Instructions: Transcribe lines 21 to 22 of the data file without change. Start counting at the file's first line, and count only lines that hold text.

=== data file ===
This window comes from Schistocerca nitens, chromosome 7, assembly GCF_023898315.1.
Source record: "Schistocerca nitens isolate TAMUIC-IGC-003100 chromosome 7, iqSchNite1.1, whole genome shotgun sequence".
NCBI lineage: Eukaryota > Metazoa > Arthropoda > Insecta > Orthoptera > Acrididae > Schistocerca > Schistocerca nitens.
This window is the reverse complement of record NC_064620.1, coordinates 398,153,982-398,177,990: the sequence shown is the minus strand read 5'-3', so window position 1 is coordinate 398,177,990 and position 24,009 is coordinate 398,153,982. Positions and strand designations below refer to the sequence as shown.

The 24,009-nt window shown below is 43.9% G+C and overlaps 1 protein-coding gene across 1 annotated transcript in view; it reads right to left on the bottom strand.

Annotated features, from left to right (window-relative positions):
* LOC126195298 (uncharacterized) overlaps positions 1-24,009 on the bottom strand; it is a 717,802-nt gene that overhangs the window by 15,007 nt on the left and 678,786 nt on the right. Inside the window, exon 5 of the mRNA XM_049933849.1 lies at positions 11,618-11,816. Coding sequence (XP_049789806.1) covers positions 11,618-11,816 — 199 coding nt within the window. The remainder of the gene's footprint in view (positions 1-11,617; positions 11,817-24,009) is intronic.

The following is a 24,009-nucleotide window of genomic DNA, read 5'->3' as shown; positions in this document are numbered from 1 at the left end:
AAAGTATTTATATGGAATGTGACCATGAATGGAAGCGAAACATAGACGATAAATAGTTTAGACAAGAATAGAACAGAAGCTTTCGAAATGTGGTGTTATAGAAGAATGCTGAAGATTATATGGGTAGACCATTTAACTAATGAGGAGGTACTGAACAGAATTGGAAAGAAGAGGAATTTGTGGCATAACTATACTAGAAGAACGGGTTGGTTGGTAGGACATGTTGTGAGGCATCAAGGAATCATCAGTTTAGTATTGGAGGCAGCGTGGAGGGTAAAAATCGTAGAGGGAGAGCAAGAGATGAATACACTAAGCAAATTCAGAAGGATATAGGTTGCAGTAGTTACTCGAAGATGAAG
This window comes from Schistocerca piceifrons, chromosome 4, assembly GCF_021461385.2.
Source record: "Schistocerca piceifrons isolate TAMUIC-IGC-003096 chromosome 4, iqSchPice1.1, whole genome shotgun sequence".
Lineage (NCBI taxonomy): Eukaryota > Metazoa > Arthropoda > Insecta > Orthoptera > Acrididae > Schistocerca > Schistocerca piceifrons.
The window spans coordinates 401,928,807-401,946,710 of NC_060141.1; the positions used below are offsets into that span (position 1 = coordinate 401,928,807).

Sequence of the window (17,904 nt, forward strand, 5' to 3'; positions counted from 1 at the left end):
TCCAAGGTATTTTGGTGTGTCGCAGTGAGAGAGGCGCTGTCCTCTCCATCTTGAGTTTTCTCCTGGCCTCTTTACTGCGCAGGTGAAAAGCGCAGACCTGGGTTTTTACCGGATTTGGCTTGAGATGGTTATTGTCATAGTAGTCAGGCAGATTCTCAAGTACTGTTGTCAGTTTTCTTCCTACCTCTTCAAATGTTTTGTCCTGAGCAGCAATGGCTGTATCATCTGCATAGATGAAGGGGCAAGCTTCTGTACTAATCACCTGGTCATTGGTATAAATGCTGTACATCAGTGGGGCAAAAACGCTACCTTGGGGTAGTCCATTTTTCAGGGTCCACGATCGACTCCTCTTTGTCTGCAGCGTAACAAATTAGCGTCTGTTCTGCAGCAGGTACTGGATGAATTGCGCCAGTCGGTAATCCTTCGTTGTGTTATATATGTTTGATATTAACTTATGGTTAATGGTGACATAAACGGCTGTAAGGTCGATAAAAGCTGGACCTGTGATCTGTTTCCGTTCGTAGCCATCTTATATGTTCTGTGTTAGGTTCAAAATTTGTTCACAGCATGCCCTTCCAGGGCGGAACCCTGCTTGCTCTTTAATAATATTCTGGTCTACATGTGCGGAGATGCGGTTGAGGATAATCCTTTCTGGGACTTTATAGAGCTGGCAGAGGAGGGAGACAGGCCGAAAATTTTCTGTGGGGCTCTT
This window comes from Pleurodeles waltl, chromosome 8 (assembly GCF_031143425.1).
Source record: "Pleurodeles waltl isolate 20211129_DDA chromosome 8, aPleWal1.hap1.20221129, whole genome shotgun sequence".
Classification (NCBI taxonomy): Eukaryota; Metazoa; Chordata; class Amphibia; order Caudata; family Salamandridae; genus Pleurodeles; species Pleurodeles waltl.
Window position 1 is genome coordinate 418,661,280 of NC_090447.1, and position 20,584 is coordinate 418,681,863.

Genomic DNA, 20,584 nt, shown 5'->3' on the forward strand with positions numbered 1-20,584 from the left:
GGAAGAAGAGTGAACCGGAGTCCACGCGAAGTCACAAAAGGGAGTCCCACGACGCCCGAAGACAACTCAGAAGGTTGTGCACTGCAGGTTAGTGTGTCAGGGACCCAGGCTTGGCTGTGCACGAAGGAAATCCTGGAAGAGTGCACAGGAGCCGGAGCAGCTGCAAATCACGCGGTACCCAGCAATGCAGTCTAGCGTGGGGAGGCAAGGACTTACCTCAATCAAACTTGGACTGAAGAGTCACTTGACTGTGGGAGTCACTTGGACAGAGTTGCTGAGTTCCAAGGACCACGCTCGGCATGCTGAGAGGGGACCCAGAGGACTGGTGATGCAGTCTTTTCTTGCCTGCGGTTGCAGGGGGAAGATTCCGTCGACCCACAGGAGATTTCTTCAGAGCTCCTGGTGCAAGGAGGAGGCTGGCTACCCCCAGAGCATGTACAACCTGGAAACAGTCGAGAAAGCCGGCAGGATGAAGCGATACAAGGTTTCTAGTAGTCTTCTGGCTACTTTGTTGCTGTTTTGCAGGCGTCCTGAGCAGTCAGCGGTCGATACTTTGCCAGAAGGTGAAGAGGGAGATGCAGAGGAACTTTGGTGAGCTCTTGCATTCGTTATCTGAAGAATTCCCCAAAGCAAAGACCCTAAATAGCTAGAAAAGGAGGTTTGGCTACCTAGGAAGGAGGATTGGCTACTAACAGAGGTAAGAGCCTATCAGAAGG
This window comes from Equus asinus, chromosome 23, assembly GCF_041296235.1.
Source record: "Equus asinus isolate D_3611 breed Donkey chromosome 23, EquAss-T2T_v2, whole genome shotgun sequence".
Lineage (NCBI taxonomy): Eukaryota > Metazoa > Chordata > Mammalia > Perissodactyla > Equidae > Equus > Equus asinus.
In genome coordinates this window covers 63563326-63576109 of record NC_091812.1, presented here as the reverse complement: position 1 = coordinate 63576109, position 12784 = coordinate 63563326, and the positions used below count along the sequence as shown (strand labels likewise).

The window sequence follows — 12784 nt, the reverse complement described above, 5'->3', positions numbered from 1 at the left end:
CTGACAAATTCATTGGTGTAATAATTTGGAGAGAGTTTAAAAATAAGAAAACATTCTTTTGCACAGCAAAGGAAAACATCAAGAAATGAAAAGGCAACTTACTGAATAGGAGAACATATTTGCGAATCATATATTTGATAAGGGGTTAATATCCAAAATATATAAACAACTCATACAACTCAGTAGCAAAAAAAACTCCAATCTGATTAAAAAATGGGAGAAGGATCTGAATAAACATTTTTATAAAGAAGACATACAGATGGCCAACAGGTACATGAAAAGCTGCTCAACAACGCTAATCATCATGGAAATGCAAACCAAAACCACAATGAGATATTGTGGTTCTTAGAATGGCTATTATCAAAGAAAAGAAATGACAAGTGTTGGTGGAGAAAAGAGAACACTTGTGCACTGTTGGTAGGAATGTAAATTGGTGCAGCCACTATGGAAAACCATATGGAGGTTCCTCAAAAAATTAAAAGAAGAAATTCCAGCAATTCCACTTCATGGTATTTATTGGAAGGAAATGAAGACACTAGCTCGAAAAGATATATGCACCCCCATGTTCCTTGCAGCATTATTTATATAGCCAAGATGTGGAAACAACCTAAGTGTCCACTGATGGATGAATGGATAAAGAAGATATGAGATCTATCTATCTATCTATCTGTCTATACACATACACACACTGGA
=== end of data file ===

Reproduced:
GGAAGAAGAGTGAACCGGAGTCCACGCGAAGTCACAAAAGGGAGTCCCACGACGCCCGAAGACAACTCAGAAGGTTGTGCACTGCAGGTTAGTGTGTCAGGGACCCAGGCTTGGCTGTGCACGAAGGAAATCCTGGAAGAGTGCACAGGAGCCGGAGCAGCTGCAAATCACGCGGTACCCAGCAATGCAGTCTAGCGTGGGGAGGCAAGGACTTACCTCAATCAAACTTGGACTGAAGAGTCACTTGACTGTGGGAGTCACTTGGACAGAGTTGCTGAGTTCCAAGGACCACGCTCGGCATGCTGAGAGGGGACCCAGAGGACTGGTGATGCAGTCTTTTCTTGCCTGCGGTTGCAGGGGGAAGATTCCGTCGACCCACAGGAGATTTCTTCAGAGCTCCTGGTGCAAGGAGGAGGCTGGCTACCCCCAGAGCATGTACAACCTGGAAACAGTCGAGAAAGCCGGCAGGATGAAGCGATACAAGGTTTCTAGTAGTCTTCTGGCTACTTTGTTGCTGTTTTGCAGGCGTCCTGAGCAGTCAGCGGTCGATACTTTGCCAGAAGGTGAAGAGGGAGATGCAGAGGAACTTTGGTGAGCTCTTGCATTCGTTATCTGAAGAATTCCCCAAAGCAAAGACCCTAAATAGCTAGAAAAGGAGGTTTGGCTACCTAGGAAGGAGGATTGGCTACTAACAGAGGTAAGAGCCTATCAGAAGG
This window comes from Equus asinus, chromosome 23, assembly GCF_041296235.1.